This concern is nothing new; it was always there. The achievement and subsequent implementation of the Good Friday Agreement depended heavily on persuading paramilitary leaders, often with little tangible evidence, that politics would offer better outcomes than war. It is imperative to continue making – and winning – that argument, above all by restoring the devolved institutions in Belfast. But that is where Brexit risks becoming dangerous: whilst it is not of itself responsible for bringing about the existing political deadlock in Northern Ireland, Brexit has created a situation which makes that deadlock much more difficult to resolve.
The achievement and subsequent implementation of the Good Friday Agreement depended heavily on persuading paramilitary leaders, often with little tangible evidence, that politics would offer better outcomes than war. It is imperative to continue making – and winning – that argument.
All of this matters to security and defence because the impact of Brexit, both in its practical applications and in the political arithmetic it entails, means that the resumption of some level of violence in Northern Ireland must be considered a possibility because it revives – possibly even exacerbates – the drivers of conflict which never disappeared to begin with.
A FAR WIDER PICTURE
In that eventuality, the repercussions are not just local. And they may also weaken the ‘Global Britain’ concept currently being promoted by the UK government – any resumption of The Troubles may actually weaken the UK at a time when it already looks vulnerable.
It is important to remember that Northern Ireland’s Troubles were never only an ‘internal’ UK matter. Instead, they were a key element in the relationship between the UK and the United States and were recognised as such in Washington. American government involvement in the peace process came about because of a number of factors; domestic political considerations in the US and the concerted efforts of the Irish-American lobby among them.
But there were also strategic security considerations behind the American desire to end the conflict which have too often been overlooked. Consider the comments of George Schwab – President of the National Committee on American Foreign Policy – in 1994:
“[The US is] concerned about the implications of the resources that Britain commits to the north of Ireland year after year and the effects of paramilitary violence on Britain. For how long can these conflicts remain manageable? For how long will Britain be able to endure the conflict without compromising its commitments elsewhere?”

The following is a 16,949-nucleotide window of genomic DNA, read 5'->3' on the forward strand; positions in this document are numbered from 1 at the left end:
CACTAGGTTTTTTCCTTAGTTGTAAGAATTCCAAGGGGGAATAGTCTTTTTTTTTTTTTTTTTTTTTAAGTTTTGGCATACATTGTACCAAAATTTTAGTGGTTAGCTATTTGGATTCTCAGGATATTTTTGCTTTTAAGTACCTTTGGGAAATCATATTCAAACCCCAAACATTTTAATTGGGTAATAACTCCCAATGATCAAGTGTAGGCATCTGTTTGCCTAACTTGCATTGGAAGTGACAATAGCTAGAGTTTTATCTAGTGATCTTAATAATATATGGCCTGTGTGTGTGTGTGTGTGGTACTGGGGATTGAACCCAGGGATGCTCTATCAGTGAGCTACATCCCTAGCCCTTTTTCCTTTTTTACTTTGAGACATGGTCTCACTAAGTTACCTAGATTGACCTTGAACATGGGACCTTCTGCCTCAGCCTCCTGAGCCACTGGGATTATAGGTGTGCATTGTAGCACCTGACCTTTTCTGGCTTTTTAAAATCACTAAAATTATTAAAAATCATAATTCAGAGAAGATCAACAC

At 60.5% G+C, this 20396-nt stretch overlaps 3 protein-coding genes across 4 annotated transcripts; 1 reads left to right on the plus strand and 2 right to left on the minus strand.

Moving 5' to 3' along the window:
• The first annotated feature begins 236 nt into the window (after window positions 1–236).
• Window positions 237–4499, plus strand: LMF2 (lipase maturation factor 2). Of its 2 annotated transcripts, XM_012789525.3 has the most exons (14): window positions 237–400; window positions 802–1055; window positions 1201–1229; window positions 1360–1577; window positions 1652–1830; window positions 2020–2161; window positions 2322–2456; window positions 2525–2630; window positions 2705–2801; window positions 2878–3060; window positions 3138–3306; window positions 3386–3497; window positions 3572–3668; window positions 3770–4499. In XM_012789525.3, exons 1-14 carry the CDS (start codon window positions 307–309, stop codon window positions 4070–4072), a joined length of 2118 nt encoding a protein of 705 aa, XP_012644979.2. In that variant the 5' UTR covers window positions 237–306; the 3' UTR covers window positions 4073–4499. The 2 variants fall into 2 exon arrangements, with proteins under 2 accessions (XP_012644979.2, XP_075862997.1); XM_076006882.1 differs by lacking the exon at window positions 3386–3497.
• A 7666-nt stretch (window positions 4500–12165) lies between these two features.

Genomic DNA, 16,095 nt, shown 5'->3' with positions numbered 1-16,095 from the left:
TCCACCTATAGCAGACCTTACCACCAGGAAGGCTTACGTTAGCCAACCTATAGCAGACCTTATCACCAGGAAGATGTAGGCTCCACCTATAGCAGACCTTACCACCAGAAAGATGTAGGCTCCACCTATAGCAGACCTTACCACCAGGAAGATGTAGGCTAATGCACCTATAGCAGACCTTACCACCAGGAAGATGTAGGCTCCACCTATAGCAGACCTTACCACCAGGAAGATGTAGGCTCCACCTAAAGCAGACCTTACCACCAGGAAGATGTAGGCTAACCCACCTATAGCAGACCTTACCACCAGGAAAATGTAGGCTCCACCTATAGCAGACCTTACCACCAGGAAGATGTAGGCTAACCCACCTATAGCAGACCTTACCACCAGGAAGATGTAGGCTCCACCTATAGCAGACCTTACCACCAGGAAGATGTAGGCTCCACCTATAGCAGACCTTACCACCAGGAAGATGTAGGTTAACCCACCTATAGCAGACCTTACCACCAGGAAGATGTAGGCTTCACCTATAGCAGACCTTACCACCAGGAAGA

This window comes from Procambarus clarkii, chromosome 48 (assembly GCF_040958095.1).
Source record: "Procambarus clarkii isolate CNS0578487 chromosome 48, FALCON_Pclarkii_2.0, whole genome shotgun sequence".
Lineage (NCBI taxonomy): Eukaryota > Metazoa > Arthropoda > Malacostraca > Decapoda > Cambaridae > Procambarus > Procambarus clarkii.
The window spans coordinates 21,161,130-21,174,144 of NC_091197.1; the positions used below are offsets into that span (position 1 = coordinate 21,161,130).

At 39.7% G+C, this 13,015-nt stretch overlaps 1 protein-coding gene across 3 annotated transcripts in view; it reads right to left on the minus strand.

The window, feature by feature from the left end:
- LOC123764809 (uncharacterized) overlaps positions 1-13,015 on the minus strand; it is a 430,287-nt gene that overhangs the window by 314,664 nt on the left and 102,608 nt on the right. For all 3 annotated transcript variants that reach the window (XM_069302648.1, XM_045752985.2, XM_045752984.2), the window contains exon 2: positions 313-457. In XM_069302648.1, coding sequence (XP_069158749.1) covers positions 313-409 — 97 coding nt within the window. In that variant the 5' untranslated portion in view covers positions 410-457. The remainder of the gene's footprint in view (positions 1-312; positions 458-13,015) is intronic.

Schwab’s comments came at a time when the UK military was better resourced and possessed a greater range of operational capabilities than it does today. If there were a deterioration of the security situation in Northern Ireland as a result of Brexit, then the UK’s already waning importance as an ally to the US would be diminished even further. Add to that the economic downturn which Brexit will inevitably cause – is already causing – and which will deepen the state of crisis which the UK armed forces already find themselves in, then the process becomes irreversible.
In that event it will no longer hold true that the security relationship with the US is so important, that Brexit doesn’t matter for defence. Again, that is not a prediction: it is already happening. To quote Michael Graydon, former chief of the UK Air Staff: “despite polite words from Washington, we are simply not listened to in the same way we once were.”
In short, while the UK’s existing status as an important player in defence and security issues (relative to every other country in the EU, besides France) does constitute a potentially productive avenue of negotiation with the EU during Brexit talks, that status should not be taken for granted. It certainly doesn’t do enough to justify the hype surrounding the post-Brexit Global Britain vision.
Of far greater concern though, is the potential of Brexit to irreversibly damage the UK’s already-struggling armed forces, and to bring about a return to violence in Northern Ireland. In both cases, on its current course the pursuit of Brexit implies that, far from opening itself up to the rest of the world as per the Global Britain vision, the UK is opening itself up to threats to its own security and defence.
Ciarán Carey is a policy advisor on foreign and defence policy. He has worked, among other places, at the House of Commons as an advisor to the SNP, in the Balkans with the OSCE, and for NATO, both at its headquarters and in Afghanistan.
Feature image: Prime Minister Theresa May gives a speech outlining the UK government’s negotiating objectives for exiting the EU, 17 January 2017. Image: UK government.